The public sphere in African political thought

This research project aim is to contribute to the quest for a viable political philosophy for contemporary Africa. The goal in this regard is to develop alternative ways of making political ideas and values of traditional Africa relevant for modern times. Specifically, aiming to critically reconstruct the ideas embedded in the conceptual metaphors for the public sphere in African political thought, namely, palaver and consensus. In the extant literature, the focus has been on debating the possibility or otherwise of appropriating and applying the ideas and values of traditional African political thought to modern Africa. While some like Wamba-Dia-Wamba, Kwasi Wiredu and Kwame Gyekye argue that this is possible and essential, others like Emmanuel Chukwudi Eze, Bernard Matolino, Emmanuel Ani and Onyebuchi Eze argue that this is either not possible or undesirable. Hardly any of the participants in this debate has offered anything beyond unsystematic appropriation of aspects of traditional African thought or criticism of what has been appropriated. The aim in this research project is to move beyond these approaches by tracing the provenance, dynamics and necessary modifications needed to make these notions of the public sphere relevant for politics in modern Africa.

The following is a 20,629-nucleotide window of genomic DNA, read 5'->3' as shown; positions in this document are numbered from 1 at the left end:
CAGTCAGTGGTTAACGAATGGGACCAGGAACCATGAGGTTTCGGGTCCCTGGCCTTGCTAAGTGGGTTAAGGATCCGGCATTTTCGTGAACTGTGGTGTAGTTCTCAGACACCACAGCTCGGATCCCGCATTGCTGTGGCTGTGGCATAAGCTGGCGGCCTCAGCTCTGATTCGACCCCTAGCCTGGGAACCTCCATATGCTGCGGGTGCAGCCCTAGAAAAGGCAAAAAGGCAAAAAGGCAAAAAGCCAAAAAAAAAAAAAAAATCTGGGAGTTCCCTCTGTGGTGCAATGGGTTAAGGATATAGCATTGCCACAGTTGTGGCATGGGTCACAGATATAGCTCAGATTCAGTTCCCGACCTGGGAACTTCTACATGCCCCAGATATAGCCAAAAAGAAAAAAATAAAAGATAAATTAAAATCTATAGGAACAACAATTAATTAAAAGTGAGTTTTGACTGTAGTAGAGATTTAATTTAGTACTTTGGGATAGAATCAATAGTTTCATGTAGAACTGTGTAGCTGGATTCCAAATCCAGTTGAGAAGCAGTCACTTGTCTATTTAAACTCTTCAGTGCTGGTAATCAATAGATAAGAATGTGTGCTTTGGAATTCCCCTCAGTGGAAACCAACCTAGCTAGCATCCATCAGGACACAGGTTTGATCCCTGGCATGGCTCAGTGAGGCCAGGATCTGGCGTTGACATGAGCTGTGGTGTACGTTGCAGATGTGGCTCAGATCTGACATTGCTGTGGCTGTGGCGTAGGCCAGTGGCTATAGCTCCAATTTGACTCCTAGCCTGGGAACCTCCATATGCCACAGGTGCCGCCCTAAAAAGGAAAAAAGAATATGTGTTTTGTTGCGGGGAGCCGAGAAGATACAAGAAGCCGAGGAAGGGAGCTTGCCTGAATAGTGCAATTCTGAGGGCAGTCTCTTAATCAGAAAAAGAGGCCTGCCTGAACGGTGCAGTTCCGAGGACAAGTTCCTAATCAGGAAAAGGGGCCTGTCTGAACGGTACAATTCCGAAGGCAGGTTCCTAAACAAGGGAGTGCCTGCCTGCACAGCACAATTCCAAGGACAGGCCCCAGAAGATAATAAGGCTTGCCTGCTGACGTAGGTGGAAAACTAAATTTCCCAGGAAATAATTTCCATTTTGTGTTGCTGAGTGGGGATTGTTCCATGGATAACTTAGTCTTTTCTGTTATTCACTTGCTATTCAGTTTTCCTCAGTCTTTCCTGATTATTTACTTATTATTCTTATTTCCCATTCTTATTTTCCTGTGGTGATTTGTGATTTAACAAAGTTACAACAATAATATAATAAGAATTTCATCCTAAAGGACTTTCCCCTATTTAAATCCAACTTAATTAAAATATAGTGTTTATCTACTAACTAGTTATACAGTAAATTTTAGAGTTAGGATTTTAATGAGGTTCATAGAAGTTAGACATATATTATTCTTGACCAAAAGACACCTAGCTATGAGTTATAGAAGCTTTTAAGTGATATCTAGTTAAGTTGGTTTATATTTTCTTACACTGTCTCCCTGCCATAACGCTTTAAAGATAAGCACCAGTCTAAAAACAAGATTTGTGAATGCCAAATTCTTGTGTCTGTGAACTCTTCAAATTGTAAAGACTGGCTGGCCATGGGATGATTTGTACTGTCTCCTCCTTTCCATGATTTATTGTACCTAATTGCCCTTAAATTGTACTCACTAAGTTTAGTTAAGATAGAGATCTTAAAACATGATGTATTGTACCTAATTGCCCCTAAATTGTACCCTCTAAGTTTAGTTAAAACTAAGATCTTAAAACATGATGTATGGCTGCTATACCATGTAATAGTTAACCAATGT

Project leader(s):
  • Uchenna Okeja (Department of Philosophy, Rhodes University)

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